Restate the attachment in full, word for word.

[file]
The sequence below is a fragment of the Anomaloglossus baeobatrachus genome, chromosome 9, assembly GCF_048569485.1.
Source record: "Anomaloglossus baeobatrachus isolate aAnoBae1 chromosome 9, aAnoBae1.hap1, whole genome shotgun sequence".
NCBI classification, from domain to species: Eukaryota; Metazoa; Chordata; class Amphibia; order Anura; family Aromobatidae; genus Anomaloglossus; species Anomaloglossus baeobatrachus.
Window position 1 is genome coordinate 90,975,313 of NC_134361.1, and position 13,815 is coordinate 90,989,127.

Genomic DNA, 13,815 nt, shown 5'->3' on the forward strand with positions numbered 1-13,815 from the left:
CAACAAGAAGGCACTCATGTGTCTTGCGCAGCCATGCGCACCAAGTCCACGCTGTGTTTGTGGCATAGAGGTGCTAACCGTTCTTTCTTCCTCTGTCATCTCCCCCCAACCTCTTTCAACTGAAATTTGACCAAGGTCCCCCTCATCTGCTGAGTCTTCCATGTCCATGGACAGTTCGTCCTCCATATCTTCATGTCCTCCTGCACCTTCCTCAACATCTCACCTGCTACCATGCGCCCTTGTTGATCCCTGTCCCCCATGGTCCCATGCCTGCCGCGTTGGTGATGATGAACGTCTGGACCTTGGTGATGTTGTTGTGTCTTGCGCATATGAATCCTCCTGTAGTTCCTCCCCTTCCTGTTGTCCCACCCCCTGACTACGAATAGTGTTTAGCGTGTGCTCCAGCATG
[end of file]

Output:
The sequence below is a fragment of the Anomaloglossus baeobatrachus genome, chromosome 9, assembly GCF_048569485.1.
Source record: "Anomaloglossus baeobatrachus isolate aAnoBae1 chromosome 9, aAnoBae1.hap1, whole genome shotgun sequence".
NCBI classification, from domain to species: Eukaryota; Metazoa; Chordata; class Amphibia; order Anura; family Aromobatidae; genus Anomaloglossus; species Anomaloglossus baeobatrachus.
Window position 1 is genome coordinate 90,975,313 of NC_134361.1, and position 13,815 is coordinate 90,989,127.

Genomic DNA, 13,815 nt, shown 5'->3' on the forward strand with positions numbered 1-13,815 from the left:
CAACAAGAAGGCACTCATGTGTCTTGCGCAGCCATGCGCACCAAGTCCACGCTGTGTTTGTGGCATAGAGGTGCTAACCGTTCTTTCTTCCTCTGTCATCTCCCCCCAACCTCTTTCAACTGAAATTTGACCAAGGTCCCCCTCATCTGCTGAGTCTTCCATGTCCATGGACAGTTCGTCCTCCATATCTTCATGTCCTCCTGCACCTTCCTCAACATCTCACCTGCTACCATGCGCCCTTGTTGATCCCTGTCCCCCATGGTCCCATGCCTGCCGCGTTGGTGATGATGAACGTCTGGACCTTGGTGATGTTGTTGTGTCTTGCGCATATGAATCCTCCTGTAGTTCCTCCCCTTCCTGTTGTCCCACCCCCTGACTACGAATAGTGTTTAGCGTGTGCTCCAGCATG